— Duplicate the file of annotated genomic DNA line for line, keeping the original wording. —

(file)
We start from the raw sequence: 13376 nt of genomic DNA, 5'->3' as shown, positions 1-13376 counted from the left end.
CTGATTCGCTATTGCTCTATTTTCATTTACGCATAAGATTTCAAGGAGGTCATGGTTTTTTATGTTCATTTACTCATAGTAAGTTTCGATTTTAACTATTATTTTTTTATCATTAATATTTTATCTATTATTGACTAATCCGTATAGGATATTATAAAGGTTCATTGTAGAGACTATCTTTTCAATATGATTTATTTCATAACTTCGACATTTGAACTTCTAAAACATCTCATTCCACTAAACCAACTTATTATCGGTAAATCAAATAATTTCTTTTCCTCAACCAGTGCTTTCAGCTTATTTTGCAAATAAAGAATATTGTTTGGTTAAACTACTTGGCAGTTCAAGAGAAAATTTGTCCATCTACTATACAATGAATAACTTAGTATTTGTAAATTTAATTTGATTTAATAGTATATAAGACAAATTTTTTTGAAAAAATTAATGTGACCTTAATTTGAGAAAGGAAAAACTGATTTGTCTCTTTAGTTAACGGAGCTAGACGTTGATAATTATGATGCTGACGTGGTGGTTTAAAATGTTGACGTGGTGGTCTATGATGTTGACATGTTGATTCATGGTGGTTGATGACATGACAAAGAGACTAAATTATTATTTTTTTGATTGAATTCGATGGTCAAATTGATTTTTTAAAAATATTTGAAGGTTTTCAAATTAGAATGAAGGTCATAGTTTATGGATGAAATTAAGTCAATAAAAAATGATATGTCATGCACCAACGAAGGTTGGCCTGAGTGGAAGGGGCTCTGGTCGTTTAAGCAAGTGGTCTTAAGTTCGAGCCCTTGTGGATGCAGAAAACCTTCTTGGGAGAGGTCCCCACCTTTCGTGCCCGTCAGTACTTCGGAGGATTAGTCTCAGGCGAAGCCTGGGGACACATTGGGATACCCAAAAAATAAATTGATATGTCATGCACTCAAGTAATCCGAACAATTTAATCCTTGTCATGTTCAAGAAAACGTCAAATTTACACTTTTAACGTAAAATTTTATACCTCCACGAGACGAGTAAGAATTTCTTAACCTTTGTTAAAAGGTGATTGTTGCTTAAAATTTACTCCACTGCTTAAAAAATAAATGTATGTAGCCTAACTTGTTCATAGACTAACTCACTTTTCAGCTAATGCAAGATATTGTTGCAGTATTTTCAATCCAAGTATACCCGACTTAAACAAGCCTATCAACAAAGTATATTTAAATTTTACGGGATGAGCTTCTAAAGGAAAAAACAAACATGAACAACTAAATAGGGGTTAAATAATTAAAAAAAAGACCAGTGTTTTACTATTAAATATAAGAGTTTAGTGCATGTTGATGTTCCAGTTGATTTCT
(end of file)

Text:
We start from the raw sequence: 13376 nt of genomic DNA, 5'->3' as shown, positions 1-13376 counted from the left end.
CTGATTCGCTATTGCTCTATTTTCATTTACGCATAAGATTTCAAGGAGGTCATGGTTTTTTATGTTCATTTACTCATAGTAAGTTTCGATTTTAACTATTATTTTTTTATCATTAATATTTTATCTATTATTGACTAATCCGTATAGGATATTATAAAGGTTCATTGTAGAGACTATCTTTTCAATATGATTTATTTCATAACTTCGACATTTGAACTTCTAAAACATCTCATTCCACTAAACCAACTTATTATCGGTAAATCAAATAATTTCTTTTCCTCAACCAGTGCTTTCAGCTTATTTTGCAAATAAAGAATATTGTTTGGTTAAACTACTTGGCAGTTCAAGAGAAAATTTGTCCATCTACTATACAATGAATAACTTAGTATTTGTAAATTTAATTTGATTTAATAGTATATAAGACAAATTTTTTTGAAAAAATTAATGTGACCTTAATTTGAGAAAGGAAAAACTGATTTGTCTCTTTAGTTAACGGAGCTAGACGTTGATAATTATGATGCTGACGTGGTGGTTTAAAATGTTGACGTGGTGGTCTATGATGTTGACATGTTGATTCATGGTGGTTGATGACATGACAAAGAGACTAAATTATTATTTTTTTGATTGAATTCGATGGTCAAATTGATTTTTTAAAAATATTTGAAGGTTTTCAAATTAGAATGAAGGTCATAGTTTATGGATGAAATTAAGTCAATAAAAAATGATATGTCATGCACCAACGAAGGTTGGCCTGAGTGGAAGGGGCTCTGGTCGTTTAAGCAAGTGGTCTTAAGTTCGAGCCCTTGTGGATGCAGAAAACCTTCTTGGGAGAGGTCCCCACCTTTCGTGCCCGTCAGTACTTCGGAGGATTAGTCTCAGGCGAAGCCTGGGGACACATTGGGATACCCAAAAAATAAATTGATATGTCATGCACTCAAGTAATCCGAACAATTTAATCCTTGTCATGTTCAAGAAAACGTCAAATTTACACTTTTAACGTAAAATTTTATACCTCCACGAGACGAGTAAGAATTTCTTAACCTTTGTTAAAAGGTGATTGTTGCTTAAAATTTACTCCACTGCTTAAAAAATAAATGTATGTAGCCTAACTTGTTCATAGACTAACTCACTTTTCAGCTAATGCAAGATATTGTTGCAGTATTTTCAATCCAAGTATACCCGACTTAAACAAGCCTATCAACAAAGTATATTTAAATTTTACGGGATGAGCTTCTAAAGGAAAAAACAAACATGAACAACTAAATAGGGGTTAAATAATTAAAAAAAAGACCAGTGTTTTACTATTAAATATAAGAGTTTAGTGCATGTTGATGTTCCAGTTGATTTCT